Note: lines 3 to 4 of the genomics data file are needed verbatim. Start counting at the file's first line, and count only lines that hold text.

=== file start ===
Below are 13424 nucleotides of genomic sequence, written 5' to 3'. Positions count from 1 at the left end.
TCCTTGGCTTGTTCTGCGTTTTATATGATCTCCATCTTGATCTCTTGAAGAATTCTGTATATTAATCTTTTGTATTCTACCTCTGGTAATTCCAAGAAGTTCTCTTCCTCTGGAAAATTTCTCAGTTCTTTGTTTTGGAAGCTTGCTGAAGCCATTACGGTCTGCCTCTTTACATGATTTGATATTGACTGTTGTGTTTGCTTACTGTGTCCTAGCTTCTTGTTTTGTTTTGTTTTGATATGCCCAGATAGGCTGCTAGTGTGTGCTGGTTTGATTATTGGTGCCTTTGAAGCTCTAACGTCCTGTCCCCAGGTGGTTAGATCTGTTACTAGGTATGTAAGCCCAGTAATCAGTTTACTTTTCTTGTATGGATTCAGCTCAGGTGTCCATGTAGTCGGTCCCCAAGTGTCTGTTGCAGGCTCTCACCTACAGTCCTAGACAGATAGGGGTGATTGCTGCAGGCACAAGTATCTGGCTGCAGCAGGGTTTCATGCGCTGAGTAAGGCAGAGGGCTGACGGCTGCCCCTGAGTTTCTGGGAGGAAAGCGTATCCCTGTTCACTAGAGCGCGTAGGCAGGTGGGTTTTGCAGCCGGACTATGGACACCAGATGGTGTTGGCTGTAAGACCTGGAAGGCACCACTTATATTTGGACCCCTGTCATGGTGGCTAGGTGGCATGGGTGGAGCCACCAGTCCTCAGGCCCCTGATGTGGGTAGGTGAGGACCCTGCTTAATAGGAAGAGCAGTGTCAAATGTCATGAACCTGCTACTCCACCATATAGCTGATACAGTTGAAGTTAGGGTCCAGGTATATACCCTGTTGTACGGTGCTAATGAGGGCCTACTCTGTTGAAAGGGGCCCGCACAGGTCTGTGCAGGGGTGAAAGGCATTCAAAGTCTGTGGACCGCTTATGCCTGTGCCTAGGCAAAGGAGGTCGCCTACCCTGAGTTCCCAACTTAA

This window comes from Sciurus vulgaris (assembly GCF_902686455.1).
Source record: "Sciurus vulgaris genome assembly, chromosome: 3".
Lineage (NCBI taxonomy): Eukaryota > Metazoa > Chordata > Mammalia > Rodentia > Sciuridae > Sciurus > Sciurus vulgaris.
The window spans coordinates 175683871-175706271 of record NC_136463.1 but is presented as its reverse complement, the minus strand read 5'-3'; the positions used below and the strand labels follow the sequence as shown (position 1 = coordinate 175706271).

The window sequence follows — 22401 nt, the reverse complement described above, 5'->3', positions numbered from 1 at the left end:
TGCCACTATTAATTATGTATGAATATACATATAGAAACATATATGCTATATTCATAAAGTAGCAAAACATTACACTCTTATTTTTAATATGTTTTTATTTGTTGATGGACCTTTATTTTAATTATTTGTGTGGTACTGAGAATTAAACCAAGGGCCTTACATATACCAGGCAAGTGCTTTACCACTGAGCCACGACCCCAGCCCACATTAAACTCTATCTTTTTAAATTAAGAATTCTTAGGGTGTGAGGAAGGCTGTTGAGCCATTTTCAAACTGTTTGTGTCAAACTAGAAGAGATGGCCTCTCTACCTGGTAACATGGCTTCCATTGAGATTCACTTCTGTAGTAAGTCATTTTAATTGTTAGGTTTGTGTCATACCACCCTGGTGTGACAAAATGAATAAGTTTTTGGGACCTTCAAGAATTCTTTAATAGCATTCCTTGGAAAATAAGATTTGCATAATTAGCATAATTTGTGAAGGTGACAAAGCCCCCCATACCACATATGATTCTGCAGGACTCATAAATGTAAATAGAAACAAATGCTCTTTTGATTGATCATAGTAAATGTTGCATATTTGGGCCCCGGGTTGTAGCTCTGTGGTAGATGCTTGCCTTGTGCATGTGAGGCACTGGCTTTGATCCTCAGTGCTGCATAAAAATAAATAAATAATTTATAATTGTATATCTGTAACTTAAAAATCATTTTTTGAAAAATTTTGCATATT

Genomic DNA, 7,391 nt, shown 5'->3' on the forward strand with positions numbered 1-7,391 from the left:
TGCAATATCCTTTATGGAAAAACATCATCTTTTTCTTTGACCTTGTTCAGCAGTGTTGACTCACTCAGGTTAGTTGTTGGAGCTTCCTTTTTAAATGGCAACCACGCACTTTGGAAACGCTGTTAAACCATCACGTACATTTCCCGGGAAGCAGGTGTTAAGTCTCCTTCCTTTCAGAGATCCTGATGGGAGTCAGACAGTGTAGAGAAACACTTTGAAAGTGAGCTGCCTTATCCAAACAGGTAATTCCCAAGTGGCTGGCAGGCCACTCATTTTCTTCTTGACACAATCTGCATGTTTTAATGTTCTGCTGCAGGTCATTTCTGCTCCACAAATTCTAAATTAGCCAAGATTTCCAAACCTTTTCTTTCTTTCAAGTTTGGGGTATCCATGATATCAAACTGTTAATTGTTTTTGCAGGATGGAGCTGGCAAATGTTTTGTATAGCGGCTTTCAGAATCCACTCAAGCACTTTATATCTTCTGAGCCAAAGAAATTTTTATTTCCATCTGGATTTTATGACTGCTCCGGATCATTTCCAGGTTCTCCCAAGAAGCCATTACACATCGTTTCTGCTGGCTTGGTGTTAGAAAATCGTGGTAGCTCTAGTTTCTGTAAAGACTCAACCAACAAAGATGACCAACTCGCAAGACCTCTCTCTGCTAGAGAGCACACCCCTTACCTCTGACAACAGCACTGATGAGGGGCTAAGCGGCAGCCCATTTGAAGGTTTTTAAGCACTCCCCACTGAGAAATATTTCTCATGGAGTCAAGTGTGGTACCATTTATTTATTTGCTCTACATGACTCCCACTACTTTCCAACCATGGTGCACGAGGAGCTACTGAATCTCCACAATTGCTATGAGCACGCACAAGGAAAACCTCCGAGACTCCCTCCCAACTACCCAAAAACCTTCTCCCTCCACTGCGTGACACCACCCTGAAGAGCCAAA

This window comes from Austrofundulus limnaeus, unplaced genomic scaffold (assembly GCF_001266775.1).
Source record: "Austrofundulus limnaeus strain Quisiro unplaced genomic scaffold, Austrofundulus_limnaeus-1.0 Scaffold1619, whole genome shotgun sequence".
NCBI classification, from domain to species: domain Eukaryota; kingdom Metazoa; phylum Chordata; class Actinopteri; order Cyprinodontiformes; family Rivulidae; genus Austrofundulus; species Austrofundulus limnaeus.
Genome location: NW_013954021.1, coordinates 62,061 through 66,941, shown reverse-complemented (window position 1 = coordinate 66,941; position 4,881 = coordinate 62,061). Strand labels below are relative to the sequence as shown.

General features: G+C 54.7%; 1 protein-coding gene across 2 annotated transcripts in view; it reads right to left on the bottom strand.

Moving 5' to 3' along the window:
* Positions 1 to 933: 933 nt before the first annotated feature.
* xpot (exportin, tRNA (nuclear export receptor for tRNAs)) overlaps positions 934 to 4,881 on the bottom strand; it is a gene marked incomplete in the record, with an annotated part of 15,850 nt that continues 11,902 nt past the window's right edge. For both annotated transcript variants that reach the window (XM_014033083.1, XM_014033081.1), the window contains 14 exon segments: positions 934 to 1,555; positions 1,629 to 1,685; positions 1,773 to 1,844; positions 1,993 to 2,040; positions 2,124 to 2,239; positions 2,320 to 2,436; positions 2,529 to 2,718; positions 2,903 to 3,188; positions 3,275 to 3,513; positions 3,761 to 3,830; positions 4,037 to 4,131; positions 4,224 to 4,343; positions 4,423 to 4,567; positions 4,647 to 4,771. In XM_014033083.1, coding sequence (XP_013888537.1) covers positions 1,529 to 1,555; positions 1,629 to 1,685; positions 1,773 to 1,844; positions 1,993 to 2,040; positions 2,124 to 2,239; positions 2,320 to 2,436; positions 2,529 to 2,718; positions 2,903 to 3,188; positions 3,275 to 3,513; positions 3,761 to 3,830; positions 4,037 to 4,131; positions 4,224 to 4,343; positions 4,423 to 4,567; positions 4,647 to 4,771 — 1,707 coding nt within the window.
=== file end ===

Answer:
This window comes from Sciurus vulgaris (assembly GCF_902686455.1).
Source record: "Sciurus vulgaris genome assembly, chromosome: 3".